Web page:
IMMEDIATE RELEASE 16 January 2015
Today’s Events in Historical Perspective
America’s Longest-Running Column, Founded 1932
Boots on the ground may be the only choice
By Douglas Cohn and Eleanor Clift
WASHINGTON – What with the holidays, followed by the terrorist attack in Paris, and the crash of more than 50 percent in oil prices, not much is heard about ISIS fighters, the ultra-extremist Islamic jihadists who control large swaths of Iraq and Syria. That news coverage is about to change.
The American air campaign that began last summer managed to stop ISIS from taking Kobani on the Turkish border, and it has taken out some of the organization’s leadership. Further, the Pentagon claims these strikes have stopped ISIS momentum, which is code for an acknowledgement that the enemy continues to hold the ground it has already taken. Yet, even that assessment is incorrect, because the Pentagon states that more than one million additional Syrians have come under ISIS control.
It must be remembered that ISIS control means ISIS recruits due to the groups’ join-or-die policy. The net result, then, of the air campaign has been a decided gain for ISIS. Clearly, the group has learned how to combat an air campaign that is largely unsupported by motivated ground troops. The key to such tactics is dispersal off the battlefield; concentration on it. In other words, units too small to be rich military targets concentrate in coordination with similar units only at the objective site, usually a fortification, city, or town. The idea is to mass at points where close-in fighting prevents air attacks for fear of firing on friendly troops.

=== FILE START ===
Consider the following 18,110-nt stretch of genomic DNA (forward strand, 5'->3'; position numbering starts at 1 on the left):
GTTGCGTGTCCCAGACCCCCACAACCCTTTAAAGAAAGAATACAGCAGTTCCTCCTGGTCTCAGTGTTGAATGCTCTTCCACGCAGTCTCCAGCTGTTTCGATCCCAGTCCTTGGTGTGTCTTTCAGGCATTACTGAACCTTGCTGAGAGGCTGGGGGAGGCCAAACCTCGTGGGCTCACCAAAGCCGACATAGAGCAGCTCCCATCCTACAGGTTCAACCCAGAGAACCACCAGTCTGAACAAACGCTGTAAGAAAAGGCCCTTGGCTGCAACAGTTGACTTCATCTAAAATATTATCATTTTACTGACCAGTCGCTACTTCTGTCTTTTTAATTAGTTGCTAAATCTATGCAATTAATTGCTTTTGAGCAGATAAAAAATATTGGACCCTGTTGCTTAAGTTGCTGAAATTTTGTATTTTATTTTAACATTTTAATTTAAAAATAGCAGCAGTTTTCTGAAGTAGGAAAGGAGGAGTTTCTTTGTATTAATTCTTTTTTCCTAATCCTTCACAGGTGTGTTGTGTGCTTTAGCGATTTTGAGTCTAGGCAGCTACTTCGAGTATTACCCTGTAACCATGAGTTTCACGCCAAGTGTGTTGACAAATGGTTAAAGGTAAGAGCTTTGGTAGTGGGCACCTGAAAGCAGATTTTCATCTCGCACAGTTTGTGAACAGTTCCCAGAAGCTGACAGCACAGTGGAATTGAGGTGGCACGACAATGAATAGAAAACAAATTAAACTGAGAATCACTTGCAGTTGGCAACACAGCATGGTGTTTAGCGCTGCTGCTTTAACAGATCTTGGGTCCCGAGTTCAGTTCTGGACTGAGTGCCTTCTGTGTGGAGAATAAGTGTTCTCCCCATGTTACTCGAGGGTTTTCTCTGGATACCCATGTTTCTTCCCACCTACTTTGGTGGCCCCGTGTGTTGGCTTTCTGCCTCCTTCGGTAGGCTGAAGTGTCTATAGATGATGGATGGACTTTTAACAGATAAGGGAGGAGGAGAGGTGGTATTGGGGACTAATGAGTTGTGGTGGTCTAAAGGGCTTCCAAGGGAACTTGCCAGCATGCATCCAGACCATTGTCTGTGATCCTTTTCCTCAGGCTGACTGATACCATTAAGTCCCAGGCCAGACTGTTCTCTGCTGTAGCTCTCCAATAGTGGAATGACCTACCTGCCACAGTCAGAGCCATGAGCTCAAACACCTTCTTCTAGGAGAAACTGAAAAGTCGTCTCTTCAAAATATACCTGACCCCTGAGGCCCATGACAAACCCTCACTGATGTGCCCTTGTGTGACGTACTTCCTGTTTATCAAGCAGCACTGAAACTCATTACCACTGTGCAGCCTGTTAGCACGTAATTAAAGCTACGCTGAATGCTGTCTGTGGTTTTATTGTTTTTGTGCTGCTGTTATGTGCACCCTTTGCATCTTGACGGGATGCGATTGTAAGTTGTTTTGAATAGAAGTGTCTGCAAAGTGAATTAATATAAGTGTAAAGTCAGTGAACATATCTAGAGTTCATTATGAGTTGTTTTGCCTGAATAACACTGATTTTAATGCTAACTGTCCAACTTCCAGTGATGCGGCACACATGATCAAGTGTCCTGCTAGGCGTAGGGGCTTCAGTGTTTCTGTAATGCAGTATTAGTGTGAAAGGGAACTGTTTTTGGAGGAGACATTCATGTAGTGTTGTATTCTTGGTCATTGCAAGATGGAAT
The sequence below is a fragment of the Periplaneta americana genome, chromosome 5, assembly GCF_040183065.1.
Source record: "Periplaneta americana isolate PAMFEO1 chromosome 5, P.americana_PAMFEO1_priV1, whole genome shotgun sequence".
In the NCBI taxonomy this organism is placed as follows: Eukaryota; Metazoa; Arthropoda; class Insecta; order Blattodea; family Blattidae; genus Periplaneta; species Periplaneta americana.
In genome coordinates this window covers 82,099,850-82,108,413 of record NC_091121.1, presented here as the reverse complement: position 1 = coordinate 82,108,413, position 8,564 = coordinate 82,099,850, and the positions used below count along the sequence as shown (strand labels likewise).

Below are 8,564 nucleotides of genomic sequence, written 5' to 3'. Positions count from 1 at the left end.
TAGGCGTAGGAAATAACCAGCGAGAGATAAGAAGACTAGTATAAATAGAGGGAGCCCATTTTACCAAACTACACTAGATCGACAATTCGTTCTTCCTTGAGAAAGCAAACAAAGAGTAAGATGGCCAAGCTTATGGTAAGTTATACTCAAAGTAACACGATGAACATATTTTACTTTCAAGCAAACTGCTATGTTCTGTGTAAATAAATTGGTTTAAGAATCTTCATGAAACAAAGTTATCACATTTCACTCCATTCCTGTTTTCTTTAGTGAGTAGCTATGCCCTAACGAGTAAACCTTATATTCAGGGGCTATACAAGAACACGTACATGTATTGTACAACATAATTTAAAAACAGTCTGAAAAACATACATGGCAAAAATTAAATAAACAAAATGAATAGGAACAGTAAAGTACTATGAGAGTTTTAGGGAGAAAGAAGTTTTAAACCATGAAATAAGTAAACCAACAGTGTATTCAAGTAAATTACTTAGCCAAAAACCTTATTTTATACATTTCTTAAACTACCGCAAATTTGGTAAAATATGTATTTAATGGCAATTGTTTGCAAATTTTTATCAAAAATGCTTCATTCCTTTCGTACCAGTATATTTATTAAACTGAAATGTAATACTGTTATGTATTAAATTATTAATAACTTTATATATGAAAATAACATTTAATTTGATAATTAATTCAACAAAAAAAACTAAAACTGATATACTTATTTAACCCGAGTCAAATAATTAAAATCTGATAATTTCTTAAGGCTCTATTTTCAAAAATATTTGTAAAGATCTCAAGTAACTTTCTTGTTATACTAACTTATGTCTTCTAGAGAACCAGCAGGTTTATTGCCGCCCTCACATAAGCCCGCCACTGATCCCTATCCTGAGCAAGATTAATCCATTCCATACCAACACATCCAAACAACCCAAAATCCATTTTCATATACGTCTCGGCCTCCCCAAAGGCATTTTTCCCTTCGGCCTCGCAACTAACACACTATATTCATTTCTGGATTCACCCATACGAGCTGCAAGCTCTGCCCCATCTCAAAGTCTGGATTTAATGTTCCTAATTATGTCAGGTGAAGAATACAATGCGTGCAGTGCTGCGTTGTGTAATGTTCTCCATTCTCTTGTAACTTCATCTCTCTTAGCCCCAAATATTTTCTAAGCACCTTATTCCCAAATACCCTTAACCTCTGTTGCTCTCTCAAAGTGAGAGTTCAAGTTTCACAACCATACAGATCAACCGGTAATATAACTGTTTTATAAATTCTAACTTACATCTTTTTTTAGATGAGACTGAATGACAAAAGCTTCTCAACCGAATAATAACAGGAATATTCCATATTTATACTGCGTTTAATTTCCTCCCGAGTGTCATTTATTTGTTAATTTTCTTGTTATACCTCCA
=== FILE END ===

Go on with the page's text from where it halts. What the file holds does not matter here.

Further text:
At present, ISIS controls more than a third of Syria and somewhat less of Iraq, and its next move is obvious. ISIS is about to burst upon the headlines once again, this time when it makes plays for Baghdad and Damascus. This is possible because ISIS is far stronger today than it was before the U.S. air campaign began. And even if ISIS fails to gain these objectives through tactical successes, it will achieve a strategic success simply by showing the Iraqis and Syrians the growing strength of its forces. This would be reminiscent of the 1968 Tet Offensive by communist forces in Vietnam. It was a huge tactical failure for them, and a clear strategic victory because it proved they were strong enough to persist in the war. From that moment, the U.S. primarily sought a means of extrication.
Since only limited numbers of U.S. ground troops are in Iraq, and presumably none in Syria, extrication would not be a problem there. It also means that the defense of Baghdad and Damascus is a problem, an immediate problem.
Apparently, the allied ground plan has called for an increased involvement of Iraqi Army and moderate Syrian rebels, joined with troops from Turkey, Jordan, Saudi Arabia, and the semi-autonomous Kurdish region. So far, this has been nothing more than an unrealistic dream. What is realistic is that one U.S. division could reverse the situation overnight, although in the face of American public opposition, this best-of-all-options is likely to be the last-of-all-options. Is there a middle ground? If so, it has not appeared, leaving America with two bad choices, the ISIS occupation of Syria and Iraq versus the introduction of U.S. boots on the ground.
© 2015 U.S. News Syndicate, Inc.
Distributed by U.S. News Syndicate, Inc.
END WASHINGTON MERRY-GO-ROUND